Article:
Though BRAC may be off the table for the foreseeable future, reforms need to look elsewhere to reduce overhead and the seventeen defense-wide agencies at the Pentagon provide an opportunity to do so. In fact, Secretary of the Navy Ray Mabus referred to several of these agencies as “pure overhead” in a discussion at the American Enterprise Institute in 2015. Secretary Mabus complained about the added costs the Navy incurred buying oil at above market prices from the Defense Logistics Agency (DLA) and the $300 million he claims the service paid to have the Defense Finance and Accounting Service write checks for them.

In an epic story released just after Christmas last year, Politico’s Bryan Bender exposed even more egregious examples of wasteful overhead at the DLA. Bender noted $9 million dollars worth of unneeded spare parts the DLA purchased for the V-22 Osprey and $700,000 it would pay over five years when it purchased around 166 spare airframes even though only 2 are needed each year. He further cites a 2010 Government Accountability Office report that found a three-year average DLA was $7.1 billion more than required.

Several of the recommendations to address problems like these center on either adopting practices from private business, or bringing more leaders from private industry to run Department of Defense agencies. For example, in his testimony, aerospace executive and former undersecretary of the Army Norman Augustine bemoaned policies that “strongly discourage” industry leaders from government service. Similarly, Flournoy complained that “[SASC] has imposed restrictions on incoming DoD political appointees that make it virtually impossible to recruit people with the kind of business and management expertise the Department desperately needs to improve its performance and efficiency.” Arnold Punaro, a former SASC staffer and retired major general in Marine Corps reserve, made similar comments to Bender about the failure of defense agencies to institute business practices, run as they are by three star generals with no private sector experience.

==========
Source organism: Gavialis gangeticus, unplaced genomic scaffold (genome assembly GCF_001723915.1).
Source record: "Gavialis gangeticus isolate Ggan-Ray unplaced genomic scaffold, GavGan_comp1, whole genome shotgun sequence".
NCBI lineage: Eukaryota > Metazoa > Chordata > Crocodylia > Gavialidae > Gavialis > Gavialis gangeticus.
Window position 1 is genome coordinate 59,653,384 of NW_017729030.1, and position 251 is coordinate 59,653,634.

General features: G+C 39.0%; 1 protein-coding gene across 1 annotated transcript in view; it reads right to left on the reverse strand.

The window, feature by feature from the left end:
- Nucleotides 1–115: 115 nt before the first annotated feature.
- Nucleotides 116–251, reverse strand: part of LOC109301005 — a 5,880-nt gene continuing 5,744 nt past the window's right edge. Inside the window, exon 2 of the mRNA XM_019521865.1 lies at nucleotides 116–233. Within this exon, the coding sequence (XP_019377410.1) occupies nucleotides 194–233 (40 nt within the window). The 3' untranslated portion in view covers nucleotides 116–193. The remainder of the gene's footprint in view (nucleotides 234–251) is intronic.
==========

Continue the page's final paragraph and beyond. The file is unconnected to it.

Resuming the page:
There is a slight problem with this diagnosis though: the Department of Defense is not a business. Industry leaders have served in numerous positions at the Pentagon with a mixed a record. Former Secretary of Defense Robert McNamara, who consolidated many of the DLA’s functions in its predecessor, the Defense Supply Agency, was one of the leading industry executives in the country at Ford Motor Company prior to his time in government. As discussed on numerous occasions, McNamara brought with him the state of the art in business practices to the Pentagon and the results have proved wanting. Donald Rumsfeld too was CEO of several companies in between his two stints as secretary of defense.

This is not to say that industry leaders and business practices have no place in defense administration, but it suggests that the overhead Mabus bemoans and the problems Bender identifies are more fundamental to government administration. And the latter’s story contains a passage that indicates why. In referring the excess inventory mentioned above, Bender writes, “Translation: Half of what the DLA has purchased may never be used. Wal-Mart, by comparison, turns over it entire worldwide inventory eight times a year.”